In contrast, steel demand in Korea will contract further in 2018 with only a minor recovery expected in 2019, mainly due to major steel-using sectors’ struggles.
Steel demand recoveries continue in the developing world. However, challenges are still ahead.
As India recovers from demonetization and implementation of the Goods and Service Tax (GST), the country’s steel demand is expected to return to a higher growth track, supported by improving investment and infrastructure programs. However, government finances and corporate debt continue to weigh on the outlook of the growth.
In the ASEAN region, slow-moving construction activity and stock adjustments have resulted in a slow growth in steel demand. However, infrastructure initiatives in 2019 and the following years look to revive growth in that sector. Risks relating to rising trade tensions between China and the USA remain significant, as well as currency volatility and political instability remain significant, and are likely to influence growth.
Furthermore, according to worldsteel, recovery in the remainder of emerging and developing economies has been slow to gain traction due to rising uncertainty in domestic and external environments. some of the main contributing factors include: structural reforms, financial market vulnerability and potential currency pressures from tensions in the global economy.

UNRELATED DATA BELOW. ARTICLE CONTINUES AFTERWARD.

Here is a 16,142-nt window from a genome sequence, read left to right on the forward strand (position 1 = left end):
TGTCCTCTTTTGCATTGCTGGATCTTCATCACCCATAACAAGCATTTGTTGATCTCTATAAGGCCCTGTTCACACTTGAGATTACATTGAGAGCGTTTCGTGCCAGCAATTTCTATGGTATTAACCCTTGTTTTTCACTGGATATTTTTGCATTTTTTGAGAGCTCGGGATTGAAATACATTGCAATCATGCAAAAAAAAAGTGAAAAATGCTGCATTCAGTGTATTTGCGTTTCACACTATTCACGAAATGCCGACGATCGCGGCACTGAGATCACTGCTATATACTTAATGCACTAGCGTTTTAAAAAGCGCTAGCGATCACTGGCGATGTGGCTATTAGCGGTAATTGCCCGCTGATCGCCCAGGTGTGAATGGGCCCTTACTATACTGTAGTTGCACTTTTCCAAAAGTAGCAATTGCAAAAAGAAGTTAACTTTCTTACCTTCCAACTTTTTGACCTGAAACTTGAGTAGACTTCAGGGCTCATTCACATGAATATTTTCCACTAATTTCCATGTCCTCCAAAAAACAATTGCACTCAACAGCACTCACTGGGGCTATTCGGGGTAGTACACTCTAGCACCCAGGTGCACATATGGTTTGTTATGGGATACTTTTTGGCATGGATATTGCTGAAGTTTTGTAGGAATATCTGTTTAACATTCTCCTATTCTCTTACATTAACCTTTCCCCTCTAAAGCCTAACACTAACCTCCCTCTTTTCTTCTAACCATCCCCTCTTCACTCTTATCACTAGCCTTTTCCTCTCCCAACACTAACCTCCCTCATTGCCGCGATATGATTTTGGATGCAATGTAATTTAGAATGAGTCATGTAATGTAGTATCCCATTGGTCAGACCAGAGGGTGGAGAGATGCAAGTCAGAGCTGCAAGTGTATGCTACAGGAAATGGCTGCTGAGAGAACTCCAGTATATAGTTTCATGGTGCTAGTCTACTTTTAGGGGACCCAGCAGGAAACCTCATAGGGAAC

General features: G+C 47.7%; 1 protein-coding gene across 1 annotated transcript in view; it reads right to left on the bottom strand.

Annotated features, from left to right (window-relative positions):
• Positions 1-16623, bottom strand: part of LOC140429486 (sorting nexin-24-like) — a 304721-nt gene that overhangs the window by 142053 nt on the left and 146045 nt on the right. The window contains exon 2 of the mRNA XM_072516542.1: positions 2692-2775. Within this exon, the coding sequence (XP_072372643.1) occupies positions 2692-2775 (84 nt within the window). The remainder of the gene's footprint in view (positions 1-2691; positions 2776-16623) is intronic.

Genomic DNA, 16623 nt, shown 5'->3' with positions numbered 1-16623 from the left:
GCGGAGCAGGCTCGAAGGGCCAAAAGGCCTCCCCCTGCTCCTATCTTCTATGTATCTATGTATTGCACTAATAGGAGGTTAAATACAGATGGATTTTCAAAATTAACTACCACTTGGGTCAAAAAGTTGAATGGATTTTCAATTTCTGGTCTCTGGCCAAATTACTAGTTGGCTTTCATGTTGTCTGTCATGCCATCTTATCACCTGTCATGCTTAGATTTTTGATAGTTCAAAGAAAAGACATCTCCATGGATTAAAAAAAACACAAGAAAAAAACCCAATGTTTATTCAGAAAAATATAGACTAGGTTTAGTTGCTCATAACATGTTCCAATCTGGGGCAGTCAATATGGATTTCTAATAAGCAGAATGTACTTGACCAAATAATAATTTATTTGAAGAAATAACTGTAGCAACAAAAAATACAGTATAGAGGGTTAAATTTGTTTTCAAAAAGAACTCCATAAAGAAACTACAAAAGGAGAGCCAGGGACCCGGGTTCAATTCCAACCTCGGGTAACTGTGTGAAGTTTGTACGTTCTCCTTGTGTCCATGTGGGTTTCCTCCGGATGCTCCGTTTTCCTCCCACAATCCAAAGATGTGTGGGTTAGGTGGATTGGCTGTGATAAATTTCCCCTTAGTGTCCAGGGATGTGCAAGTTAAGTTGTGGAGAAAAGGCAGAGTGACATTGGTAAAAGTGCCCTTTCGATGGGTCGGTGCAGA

Gulf Co-operation Council (GCC) countries are experiencing growth in steel demand. This growth is attributed to reforms and a stronger oil market. However, the outlook for Iran is not as positive, due to sanctions reinstated by the USA.
Despite a rise in oil prices, growth in steel demand in Russia is expected to slow down. In addition, steel demand in Turkey it is expected to contract in 2018 resulting from the country’s currency crisis. However, government stabilization measures and an effort to return to the competitiveness of the manufacturing sector is likely to aid Turkey’s recovery in 2019.
Steel demand in Latin America is continuing its second year of recovery, backed by positive developments in the domestic and global economy. In Brazil, demand continues its stable recovery this year and potentially also in 2019. In Mexico, demand has suffered from uncertainties related to the renegotiation of NAFTA and the resultant signing of the USMCA. Subsequently, Mexico is likely to see a slow recovery during 2019.
Global steel demand in emerging economies is expected to grow 3.2% and 3.9% in 2018 and 2019 respectively (excluding China). In addition, steel demand in developing Asia (excluding China) is expected to increase by 5.9% and 6.8% in 2018 and 2019 respectively, according to worldsteel.
Construction sector growth in developed economies is expected to moderate after a strong recovery momentum in 2017-18 driven by a high base and rising interest rates. Conversely, construction activities in developing economies are expected to grow, notably in India, ASEAN and MENA. Brazil’s construction sector, in contrast, has yet to recover from its deep crisis.
Rising fuel prices and interest rates in developed economies are mitigating the growth in the automotive sector. However, automotive demand in developing countries continues to grow at a healthy pace. The EU and US machinery sector continues to be supported by a current strong business investment period.← Back To News